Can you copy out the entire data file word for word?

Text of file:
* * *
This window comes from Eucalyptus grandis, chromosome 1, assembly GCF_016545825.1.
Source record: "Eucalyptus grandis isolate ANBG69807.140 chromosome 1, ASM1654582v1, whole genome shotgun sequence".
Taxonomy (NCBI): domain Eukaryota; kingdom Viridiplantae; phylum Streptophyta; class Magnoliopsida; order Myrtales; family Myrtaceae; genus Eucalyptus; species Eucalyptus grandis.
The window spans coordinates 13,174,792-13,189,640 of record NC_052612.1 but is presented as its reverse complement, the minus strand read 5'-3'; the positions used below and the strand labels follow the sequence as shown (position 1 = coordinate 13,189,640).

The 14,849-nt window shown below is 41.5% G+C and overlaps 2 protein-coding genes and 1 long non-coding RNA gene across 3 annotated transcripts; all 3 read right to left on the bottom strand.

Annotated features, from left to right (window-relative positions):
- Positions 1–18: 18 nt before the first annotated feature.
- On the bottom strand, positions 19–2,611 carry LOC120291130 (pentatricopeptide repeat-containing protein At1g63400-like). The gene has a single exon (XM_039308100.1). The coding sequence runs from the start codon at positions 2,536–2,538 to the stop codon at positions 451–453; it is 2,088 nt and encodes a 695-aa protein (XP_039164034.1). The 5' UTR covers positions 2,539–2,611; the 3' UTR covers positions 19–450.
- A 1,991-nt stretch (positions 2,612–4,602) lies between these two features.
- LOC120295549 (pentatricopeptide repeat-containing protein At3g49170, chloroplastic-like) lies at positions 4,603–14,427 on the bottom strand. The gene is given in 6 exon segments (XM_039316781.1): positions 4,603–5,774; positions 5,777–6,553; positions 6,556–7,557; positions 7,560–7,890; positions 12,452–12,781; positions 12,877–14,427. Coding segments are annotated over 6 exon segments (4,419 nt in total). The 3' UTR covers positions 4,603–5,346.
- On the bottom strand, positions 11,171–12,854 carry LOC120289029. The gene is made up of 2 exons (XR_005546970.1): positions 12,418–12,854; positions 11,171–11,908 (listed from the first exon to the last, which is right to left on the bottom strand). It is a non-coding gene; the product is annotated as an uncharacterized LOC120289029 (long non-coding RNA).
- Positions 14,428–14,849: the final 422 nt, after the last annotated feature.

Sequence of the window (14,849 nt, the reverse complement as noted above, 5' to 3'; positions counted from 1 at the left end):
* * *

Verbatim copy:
This window comes from Eucalyptus grandis, chromosome 1, assembly GCF_016545825.1.
Source record: "Eucalyptus grandis isolate ANBG69807.140 chromosome 1, ASM1654582v1, whole genome shotgun sequence".
Taxonomy (NCBI): domain Eukaryota; kingdom Viridiplantae; phylum Streptophyta; class Magnoliopsida; order Myrtales; family Myrtaceae; genus Eucalyptus; species Eucalyptus grandis.
The window spans coordinates 13,174,792-13,189,640 of record NC_052612.1 but is presented as its reverse complement, the minus strand read 5'-3'; the positions used below and the strand labels follow the sequence as shown (position 1 = coordinate 13,189,640).

The 14,849-nt window shown below is 41.5% G+C and overlaps 2 protein-coding genes and 1 long non-coding RNA gene across 3 annotated transcripts; all 3 read right to left on the bottom strand.

Annotated features, from left to right (window-relative positions):
- Positions 1–18: 18 nt before the first annotated feature.
- On the bottom strand, positions 19–2,611 carry LOC120291130 (pentatricopeptide repeat-containing protein At1g63400-like). The gene has a single exon (XM_039308100.1). The coding sequence runs from the start codon at positions 2,536–2,538 to the stop codon at positions 451–453; it is 2,088 nt and encodes a 695-aa protein (XP_039164034.1). The 5' UTR covers positions 2,539–2,611; the 3' UTR covers positions 19–450.
- A 1,991-nt stretch (positions 2,612–4,602) lies between these two features.
- LOC120295549 (pentatricopeptide repeat-containing protein At3g49170, chloroplastic-like) lies at positions 4,603–14,427 on the bottom strand. The gene is given in 6 exon segments (XM_039316781.1): positions 4,603–5,774; positions 5,777–6,553; positions 6,556–7,557; positions 7,560–7,890; positions 12,452–12,781; positions 12,877–14,427. Coding segments are annotated over 6 exon segments (4,419 nt in total). The 3' UTR covers positions 4,603–5,346.
- On the bottom strand, positions 11,171–12,854 carry LOC120289029. The gene is made up of 2 exons (XR_005546970.1): positions 12,418–12,854; positions 11,171–11,908 (listed from the first exon to the last, which is right to left on the bottom strand). It is a non-coding gene; the product is annotated as an uncharacterized LOC120289029 (long non-coding RNA).
- Positions 14,428–14,849: the final 422 nt, after the last annotated feature.

Sequence of the window (14,849 nt, the reverse complement as noted above, 5' to 3'; positions counted from 1 at the left end):